KHARTOUM // Sudan yesterday accused Israel of carrying out air strikes against a military factory that killed two people in south Khartoum overnight, and threatened to retaliate.
"We think Israel did the bombing," information minister Ahmed Bilal Osman told a news conference.
"We reserve the right to react at a place and time we choose."
The foreign ministry of Israel, which has long accused Khartoum of serving as a base for militants from the Palestinian Islamist group Hamas, refused to comment.
Mr Osman said four aircraft were involved in the attack, which occurred at about midnight on Tuesday at the Yarmouk military manufacturing facility in the south of the Sudanese capital.
He said evidence pointing to Israel was found among remnants of the explosives.
Residents of the area told Agence France-Presse earlier that an aircraft or missile flew over the facility shortly before it exploded and burst into flames.
An AFP reporter several kilometres away saw two or three fires flaring across a wide area, with heavy smoke and intermittent flashes of white light bursting above the state-owned factory.
"I heard a sound like a plane in the sky, but I didn't see any light from a plane. Then I heard two explosions, and fire erupted in the compound," said a resident who asked to be identified only as Faize.
A woman living south of the compound also reported two initial blasts.
"I saw a plane coming from east to west and I heard explosions and there was a short length of time between the first one and the second one," she said, asking not to be named.
"Then I saw fire and our neighbour's house was hit by shrapnel, causing minor damage. The windows of my own house rattled after the second explosion."
The governor of Khartoum state, Abdul Rahman Al Khider, told official media that some people were hospitalised because of smoke inhalation but he gave no numbers.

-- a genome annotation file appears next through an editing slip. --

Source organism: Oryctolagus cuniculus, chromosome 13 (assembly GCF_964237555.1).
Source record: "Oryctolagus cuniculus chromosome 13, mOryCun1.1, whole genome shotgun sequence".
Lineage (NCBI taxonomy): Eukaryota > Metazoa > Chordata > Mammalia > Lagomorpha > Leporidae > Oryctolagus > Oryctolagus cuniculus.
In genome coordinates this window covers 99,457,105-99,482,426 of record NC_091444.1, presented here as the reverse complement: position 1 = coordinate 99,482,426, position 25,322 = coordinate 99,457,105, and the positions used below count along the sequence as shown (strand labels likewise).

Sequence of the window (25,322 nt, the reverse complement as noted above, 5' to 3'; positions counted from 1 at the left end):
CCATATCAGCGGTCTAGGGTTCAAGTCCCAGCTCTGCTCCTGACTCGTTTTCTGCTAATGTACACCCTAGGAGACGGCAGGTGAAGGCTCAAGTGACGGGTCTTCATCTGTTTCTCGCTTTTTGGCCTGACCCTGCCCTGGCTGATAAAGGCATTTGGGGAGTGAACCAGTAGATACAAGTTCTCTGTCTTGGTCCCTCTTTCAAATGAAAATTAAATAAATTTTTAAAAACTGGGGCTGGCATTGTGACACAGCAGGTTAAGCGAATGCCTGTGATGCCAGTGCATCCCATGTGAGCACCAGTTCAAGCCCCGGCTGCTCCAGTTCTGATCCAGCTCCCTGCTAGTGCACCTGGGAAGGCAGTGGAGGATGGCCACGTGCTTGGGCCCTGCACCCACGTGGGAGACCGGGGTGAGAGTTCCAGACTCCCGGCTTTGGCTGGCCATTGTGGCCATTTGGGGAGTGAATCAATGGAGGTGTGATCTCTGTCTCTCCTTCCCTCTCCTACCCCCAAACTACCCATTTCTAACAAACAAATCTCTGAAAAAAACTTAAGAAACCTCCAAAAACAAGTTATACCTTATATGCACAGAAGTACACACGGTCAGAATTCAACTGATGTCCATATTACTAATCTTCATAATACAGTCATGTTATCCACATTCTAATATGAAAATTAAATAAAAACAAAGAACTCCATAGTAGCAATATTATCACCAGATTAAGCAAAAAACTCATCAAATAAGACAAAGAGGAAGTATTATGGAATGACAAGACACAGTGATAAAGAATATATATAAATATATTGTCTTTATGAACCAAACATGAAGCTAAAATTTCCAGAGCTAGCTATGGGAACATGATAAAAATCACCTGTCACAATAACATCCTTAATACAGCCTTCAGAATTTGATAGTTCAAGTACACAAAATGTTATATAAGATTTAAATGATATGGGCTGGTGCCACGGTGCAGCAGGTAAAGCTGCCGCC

The army's spokesman, Sawarmi Khaled Saad, was quoted by the state SUNA news agency as saying the fire occurred at an ammunition facility in the Yarmouk complex, spreading to a neighbouring area of grass and trees.
In 1998 Human Rights Watch said a coalition of Sudanese opposition groups had alleged that Sudan stored chemical weapons for Iraq at the Yarmouk facility but government officials denied the charges.
In August of that year US cruise missiles struck the Al Shifa pharmaceutical factory in North Khartoum, which the United States said was linked to chemical weapons production.
Evidence for that claim later proved questionable.
A source familiar with the factory said its main compound and storage area had not been damaged by the explosions or fire.
The fires appeared to be extinguished by 3.30am, more than three hours after they began.
There have been other mysterious blasts in Sudan - and allegations of Israeli involvement.
One person was killed when a car exploded on the country's Red Sea coast in May, about a year after Sudan blamed Israel for an air strike on a vehicle in the same area. Witnesses to the May incident said they heard a big blast that set the car ablaze and left two holes in the ground.
In January 2009, foreign aircraft struck a truck convoy reportedly laden with weapons in eastern Sudan.
A report in September from the Small Arms Survey, a Swiss-based independent research project, said evidence from weapons packaging suggested that Chinese-origin arms and ammunition are exported to the Yarmouk facility.
Small Arms Survey said it was not clear whether Yarmouk served simply as a recipient "or whether they repackage or even assemble the Chinese-made weapons".
Khartoum is seeking the removal of US sanctions imposed in 1997 over support for international terrorism, its human rights record and other concerns.